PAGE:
I still think that to the vast majority of doctors believe, because they have never been informed otherwise by their patients, that the reason for the consultation is one of diagnosis and treatment and that this is of such importance that it would trump any modesty issues. Again, patient modesty concerns and professional behavior are taught to the students with respect to various elements in the physical exam but only to be considered as part of the primary goal of diagnosis and appropriate treatment. ..Maurice.

At Sunday, December 11, 2011 10:43:00 AM, Anonymous Anonymous said...

Keeping in line that unexpected behavior or things that happen that are unexpected is the very thing that causes psychological.

It is critically important that it be explained to the patient that xyz procedure can cause an erection in some rare instances and it is not all that uncommon.

This gives the patient the ability to make an informed consent if they want females in the room. They might feel embarrassed, but there is a big difference than being so humiliated that you stop any future invasive exams.

Maurice, we must look past the exam being performed in the moment and look at this whole person and their level of trust and expectation.

At Sunday, December 11, 2011 11:10:00 AM, Blogger Maurice Bernstein, M.D. said...

Belinda, you write "we must look past the exam being performed in the moment and look at this whole person and their level of trust and expectation." Yes, in the olden times when physicians could have and did have an hour to spend with the patient, the doctor could begin to access the patient "wholly" and could delve into and begin to understand the patient's true expectations. Now, with visits of 15 minutes or less which includes time for history, physical, concluding and prescription writing if not also at the time documenting the visit, how can the doctor practically and fully understand "trust and expectation" given and expected by the patient? It takes time. It takes questions by the doctor. It takes frank disclosure by the patient what is desired to promote trust and what are the patient's full expectations. Will patients do this while facing their physician or will they fully explain their intent and desires regarding the visit when they fill out the paper in the waiting room requesting the patient to state their reason for the visit?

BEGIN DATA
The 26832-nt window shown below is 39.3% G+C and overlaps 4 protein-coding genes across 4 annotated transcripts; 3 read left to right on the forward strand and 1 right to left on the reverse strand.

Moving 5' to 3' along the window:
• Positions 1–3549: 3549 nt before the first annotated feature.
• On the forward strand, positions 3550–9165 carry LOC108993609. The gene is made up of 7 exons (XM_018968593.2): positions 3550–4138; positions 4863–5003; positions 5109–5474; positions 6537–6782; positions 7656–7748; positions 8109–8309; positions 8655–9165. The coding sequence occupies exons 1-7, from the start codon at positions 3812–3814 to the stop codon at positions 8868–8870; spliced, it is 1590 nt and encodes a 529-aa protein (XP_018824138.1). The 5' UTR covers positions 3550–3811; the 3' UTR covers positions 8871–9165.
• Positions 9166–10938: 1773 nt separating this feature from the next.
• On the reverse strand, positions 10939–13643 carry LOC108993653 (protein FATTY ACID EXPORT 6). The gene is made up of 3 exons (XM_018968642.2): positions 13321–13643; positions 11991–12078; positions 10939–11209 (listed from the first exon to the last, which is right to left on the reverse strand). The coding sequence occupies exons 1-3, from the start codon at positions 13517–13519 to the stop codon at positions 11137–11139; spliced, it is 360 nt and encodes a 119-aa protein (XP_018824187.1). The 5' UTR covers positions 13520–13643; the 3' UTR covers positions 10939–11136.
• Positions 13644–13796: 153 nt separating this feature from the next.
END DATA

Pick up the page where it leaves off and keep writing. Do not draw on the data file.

The problem concerning actions or reactions or non-actions to issues of patient modesty as discussed on this thread is not caused by one party but is multi-factorial and until all parties get together to fix the problem, I suspect it will continue on. ..Maurice.

At Sunday, December 11, 2011 12:16:00 PM, Anonymous StayingFit said...

Dr. Bernstein, I like the response that you teach your students to give, in the event that a man has an erection during an examination. I wonder, though, if it goes far enough? Beyond stating the diagnostic value of his ability to achieve an erection, should it not also include some comment, to assure the patient that this does not indicate sexual arousal on his part? Rather, it is just a normal physical response to certain stimuli?

Don't think for an instant that all men know this. I have seen many comments on other boards stating that a particular man “must have been turned on”, or “must have been enjoying it”, since he had an erection. Such comments don't just come from women, but from men, as well. I even wonder if all healthcare workers, be they male or female, are aware of this fact. I would hope that they are, but is this truly the case?